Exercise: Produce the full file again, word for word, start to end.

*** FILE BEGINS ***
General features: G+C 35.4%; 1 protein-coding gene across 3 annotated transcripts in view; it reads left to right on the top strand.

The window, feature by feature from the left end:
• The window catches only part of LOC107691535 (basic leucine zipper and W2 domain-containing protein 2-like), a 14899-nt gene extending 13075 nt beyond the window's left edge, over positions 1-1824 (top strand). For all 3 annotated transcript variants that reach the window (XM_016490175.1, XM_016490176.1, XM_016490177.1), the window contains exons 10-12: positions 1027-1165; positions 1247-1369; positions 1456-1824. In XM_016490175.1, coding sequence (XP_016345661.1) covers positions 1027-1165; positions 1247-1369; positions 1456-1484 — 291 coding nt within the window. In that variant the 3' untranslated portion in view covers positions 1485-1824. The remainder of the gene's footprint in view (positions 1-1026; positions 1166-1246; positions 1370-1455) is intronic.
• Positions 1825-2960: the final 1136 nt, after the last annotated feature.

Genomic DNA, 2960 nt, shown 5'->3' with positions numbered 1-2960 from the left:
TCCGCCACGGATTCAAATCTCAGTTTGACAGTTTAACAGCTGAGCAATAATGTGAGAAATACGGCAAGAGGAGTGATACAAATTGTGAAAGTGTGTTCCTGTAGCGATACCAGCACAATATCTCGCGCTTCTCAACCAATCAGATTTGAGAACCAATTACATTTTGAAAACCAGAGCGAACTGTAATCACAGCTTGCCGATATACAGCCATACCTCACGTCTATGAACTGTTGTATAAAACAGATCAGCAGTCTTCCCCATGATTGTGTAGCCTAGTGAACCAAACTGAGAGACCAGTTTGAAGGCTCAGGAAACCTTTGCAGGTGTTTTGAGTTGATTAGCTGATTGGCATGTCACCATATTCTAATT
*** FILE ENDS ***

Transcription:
General features: G+C 35.4%; 1 protein-coding gene across 3 annotated transcripts in view; it reads left to right on the top strand.

The window, feature by feature from the left end:
• The window catches only part of LOC107691535 (basic leucine zipper and W2 domain-containing protein 2-like), a 14899-nt gene extending 13075 nt beyond the window's left edge, over positions 1-1824 (top strand). For all 3 annotated transcript variants that reach the window (XM_016490175.1, XM_016490176.1, XM_016490177.1), the window contains exons 10-12: positions 1027-1165; positions 1247-1369; positions 1456-1824. In XM_016490175.1, coding sequence (XP_016345661.1) covers positions 1027-1165; positions 1247-1369; positions 1456-1484 — 291 coding nt within the window. In that variant the 3' untranslated portion in view covers positions 1485-1824. The remainder of the gene's footprint in view (positions 1-1026; positions 1166-1246; positions 1370-1455) is intronic.
• Positions 1825-2960: the final 1136 nt, after the last annotated feature.

Genomic DNA, 2960 nt, shown 5'->3' with positions numbered 1-2960 from the left:
TCCGCCACGGATTCAAATCTCAGTTTGACAGTTTAACAGCTGAGCAATAATGTGAGAAATACGGCAAGAGGAGTGATACAAATTGTGAAAGTGTGTTCCTGTAGCGATACCAGCACAATATCTCGCGCTTCTCAACCAATCAGATTTGAGAACCAATTACATTTTGAAAACCAGAGCGAACTGTAATCACAGCTTGCCGATATACAGCCATACCTCACGTCTATGAACTGTTGTATAAAACAGATCAGCAGTCTTCCCCATGATTGTGTAGCCTAGTGAACCAAACTGAGAGACCAGTTTGAAGGCTCAGGAAACCTTTGCAGGTGTTTTGAGTTGATTAGCTGATTGGCATGTCACCATATTCTAATT